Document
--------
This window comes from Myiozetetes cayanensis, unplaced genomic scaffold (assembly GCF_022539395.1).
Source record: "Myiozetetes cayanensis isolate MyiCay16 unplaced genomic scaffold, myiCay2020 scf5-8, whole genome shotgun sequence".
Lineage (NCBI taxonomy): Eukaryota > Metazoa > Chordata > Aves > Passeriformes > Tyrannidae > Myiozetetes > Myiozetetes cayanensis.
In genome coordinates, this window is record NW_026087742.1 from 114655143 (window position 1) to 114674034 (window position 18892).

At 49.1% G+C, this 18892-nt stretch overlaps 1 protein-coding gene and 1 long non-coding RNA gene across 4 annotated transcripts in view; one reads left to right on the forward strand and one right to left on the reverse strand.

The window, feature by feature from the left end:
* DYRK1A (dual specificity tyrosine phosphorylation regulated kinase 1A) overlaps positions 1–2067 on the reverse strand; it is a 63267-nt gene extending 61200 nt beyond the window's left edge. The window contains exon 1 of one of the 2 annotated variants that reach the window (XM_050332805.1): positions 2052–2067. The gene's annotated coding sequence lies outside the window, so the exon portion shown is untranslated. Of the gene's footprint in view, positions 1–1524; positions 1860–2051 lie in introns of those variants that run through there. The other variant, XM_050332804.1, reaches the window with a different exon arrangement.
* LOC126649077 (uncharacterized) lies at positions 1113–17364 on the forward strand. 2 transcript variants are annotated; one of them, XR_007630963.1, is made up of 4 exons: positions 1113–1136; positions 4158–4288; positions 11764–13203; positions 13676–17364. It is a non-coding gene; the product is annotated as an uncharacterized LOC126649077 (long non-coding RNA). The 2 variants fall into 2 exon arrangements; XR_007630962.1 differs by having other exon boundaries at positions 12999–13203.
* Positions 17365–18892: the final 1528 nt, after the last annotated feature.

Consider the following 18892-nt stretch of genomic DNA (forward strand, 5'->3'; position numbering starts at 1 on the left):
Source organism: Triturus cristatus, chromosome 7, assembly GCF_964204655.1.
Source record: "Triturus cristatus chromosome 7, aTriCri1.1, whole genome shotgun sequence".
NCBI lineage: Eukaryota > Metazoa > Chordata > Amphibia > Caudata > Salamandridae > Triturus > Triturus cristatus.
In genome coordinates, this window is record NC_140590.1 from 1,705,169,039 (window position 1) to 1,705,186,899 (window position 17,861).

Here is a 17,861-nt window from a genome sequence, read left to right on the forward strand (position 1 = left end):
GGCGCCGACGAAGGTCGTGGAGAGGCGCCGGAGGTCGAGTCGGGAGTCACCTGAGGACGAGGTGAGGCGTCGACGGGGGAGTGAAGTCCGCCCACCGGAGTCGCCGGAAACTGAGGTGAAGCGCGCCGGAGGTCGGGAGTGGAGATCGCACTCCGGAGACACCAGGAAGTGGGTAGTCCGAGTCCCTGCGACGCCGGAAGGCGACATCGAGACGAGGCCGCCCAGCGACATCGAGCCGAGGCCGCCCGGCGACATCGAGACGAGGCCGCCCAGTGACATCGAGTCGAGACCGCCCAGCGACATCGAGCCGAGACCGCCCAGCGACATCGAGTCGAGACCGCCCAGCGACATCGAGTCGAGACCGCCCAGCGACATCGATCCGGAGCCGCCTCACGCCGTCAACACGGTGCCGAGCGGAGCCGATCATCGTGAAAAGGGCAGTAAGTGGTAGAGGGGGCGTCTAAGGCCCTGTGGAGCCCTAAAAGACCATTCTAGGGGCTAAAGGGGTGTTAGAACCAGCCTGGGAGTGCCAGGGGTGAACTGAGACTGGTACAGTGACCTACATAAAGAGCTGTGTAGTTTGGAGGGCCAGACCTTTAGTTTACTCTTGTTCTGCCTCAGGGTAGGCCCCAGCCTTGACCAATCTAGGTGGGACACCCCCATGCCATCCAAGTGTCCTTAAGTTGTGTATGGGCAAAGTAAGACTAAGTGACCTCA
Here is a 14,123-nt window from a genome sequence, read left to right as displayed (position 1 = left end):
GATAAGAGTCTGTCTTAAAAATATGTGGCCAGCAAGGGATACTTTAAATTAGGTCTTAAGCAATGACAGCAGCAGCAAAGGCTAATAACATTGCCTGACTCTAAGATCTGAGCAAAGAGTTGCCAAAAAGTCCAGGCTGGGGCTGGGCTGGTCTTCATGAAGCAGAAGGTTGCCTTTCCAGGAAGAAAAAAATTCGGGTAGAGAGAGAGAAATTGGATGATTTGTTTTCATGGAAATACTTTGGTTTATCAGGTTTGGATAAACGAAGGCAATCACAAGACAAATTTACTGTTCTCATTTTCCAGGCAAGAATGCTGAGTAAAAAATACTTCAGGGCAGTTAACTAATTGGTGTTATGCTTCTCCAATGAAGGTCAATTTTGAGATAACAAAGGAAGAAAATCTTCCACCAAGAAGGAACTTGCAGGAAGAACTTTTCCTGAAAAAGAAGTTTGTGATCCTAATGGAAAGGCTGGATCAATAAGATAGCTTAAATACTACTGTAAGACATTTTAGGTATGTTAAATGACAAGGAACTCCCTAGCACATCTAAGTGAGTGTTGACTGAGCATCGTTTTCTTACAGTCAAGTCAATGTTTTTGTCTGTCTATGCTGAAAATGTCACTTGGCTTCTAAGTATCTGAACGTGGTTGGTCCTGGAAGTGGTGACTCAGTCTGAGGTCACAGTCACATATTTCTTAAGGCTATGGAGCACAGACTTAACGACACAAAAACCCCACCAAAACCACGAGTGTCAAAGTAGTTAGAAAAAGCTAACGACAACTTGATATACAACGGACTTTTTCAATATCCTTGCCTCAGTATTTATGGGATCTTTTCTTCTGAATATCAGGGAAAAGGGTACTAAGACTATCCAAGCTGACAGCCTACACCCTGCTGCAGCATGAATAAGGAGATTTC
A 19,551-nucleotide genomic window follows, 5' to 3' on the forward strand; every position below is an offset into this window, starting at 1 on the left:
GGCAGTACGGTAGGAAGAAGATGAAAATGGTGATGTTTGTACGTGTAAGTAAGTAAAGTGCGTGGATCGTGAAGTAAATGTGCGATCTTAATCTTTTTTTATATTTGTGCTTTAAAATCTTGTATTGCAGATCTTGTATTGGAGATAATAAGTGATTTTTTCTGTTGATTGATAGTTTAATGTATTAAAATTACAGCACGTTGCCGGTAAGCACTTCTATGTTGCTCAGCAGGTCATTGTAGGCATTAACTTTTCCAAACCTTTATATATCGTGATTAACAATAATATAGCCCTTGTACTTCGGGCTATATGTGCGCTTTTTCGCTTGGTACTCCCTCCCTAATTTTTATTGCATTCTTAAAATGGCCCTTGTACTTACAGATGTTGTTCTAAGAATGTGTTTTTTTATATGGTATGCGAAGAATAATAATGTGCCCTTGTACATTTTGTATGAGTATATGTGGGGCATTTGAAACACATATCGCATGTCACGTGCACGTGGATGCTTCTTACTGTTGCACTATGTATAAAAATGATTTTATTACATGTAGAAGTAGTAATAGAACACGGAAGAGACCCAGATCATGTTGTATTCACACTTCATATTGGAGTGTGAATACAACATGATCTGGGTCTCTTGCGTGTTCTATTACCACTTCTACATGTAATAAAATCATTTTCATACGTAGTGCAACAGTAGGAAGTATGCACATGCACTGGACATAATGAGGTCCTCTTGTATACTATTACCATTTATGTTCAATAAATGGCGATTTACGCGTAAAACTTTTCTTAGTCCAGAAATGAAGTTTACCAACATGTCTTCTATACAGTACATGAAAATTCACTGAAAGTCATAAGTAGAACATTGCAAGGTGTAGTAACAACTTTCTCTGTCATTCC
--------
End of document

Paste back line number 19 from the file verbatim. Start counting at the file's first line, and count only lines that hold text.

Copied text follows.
A 19,551-nucleotide genomic window follows, 5' to 3' on the forward strand; every position below is an offset into this window, starting at 1 on the left: